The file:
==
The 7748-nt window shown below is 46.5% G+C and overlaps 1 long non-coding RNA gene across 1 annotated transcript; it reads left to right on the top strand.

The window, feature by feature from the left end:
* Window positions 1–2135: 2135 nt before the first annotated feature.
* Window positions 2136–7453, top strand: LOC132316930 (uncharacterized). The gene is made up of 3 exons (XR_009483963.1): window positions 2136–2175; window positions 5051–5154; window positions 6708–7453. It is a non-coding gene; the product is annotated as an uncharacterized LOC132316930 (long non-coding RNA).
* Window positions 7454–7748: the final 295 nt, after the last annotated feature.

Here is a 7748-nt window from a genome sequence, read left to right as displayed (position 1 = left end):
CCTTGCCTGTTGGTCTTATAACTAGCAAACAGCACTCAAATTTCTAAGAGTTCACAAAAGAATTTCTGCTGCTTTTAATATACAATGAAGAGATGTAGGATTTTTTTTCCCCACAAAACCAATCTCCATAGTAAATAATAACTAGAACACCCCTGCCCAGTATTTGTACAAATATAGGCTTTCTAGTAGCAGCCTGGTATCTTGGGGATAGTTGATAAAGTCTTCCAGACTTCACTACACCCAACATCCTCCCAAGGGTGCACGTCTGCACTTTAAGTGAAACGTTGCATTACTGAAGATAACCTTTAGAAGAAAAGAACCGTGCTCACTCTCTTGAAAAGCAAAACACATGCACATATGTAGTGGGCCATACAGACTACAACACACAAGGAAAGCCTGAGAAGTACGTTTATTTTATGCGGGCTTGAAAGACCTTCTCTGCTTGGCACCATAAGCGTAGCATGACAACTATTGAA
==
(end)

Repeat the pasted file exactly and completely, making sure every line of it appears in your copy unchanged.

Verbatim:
The 7748-nt window shown below is 46.5% G+C and overlaps 1 long non-coding RNA gene across 1 annotated transcript; it reads left to right on the top strand.

The window, feature by feature from the left end:
* Window positions 1–2135: 2135 nt before the first annotated feature.
* Window positions 2136–7453, top strand: LOC132316930 (uncharacterized). The gene is made up of 3 exons (XR_009483963.1): window positions 2136–2175; window positions 5051–5154; window positions 6708–7453. It is a non-coding gene; the product is annotated as an uncharacterized LOC132316930 (long non-coding RNA).
* Window positions 7454–7748: the final 295 nt, after the last annotated feature.

Here is a 7748-nt window from a genome sequence, read left to right as displayed (position 1 = left end):
CCTTGCCTGTTGGTCTTATAACTAGCAAACAGCACTCAAATTTCTAAGAGTTCACAAAAGAATTTCTGCTGCTTTTAATATACAATGAAGAGATGTAGGATTTTTTTTCCCCACAAAACCAATCTCCATAGTAAATAATAACTAGAACACCCCTGCCCAGTATTTGTACAAATATAGGCTTTCTAGTAGCAGCCTGGTATCTTGGGGATAGTTGATAAAGTCTTCCAGACTTCACTACACCCAACATCCTCCCAAGGGTGCACGTCTGCACTTTAAGTGAAACGTTGCATTACTGAAGATAACCTTTAGAAGAAAAGAACCGTGCTCACTCTCTTGAAAAGCAAAACACATGCACATATGTAGTGGGCCATACAGACTACAACACACAAGGAAAGCCTGAGAAGTACGTTTATTTTATGCGGGCTTGAAAGACCTTCTCTGCTTGGCACCATAAGCGTAGCATGACAACTATTGAA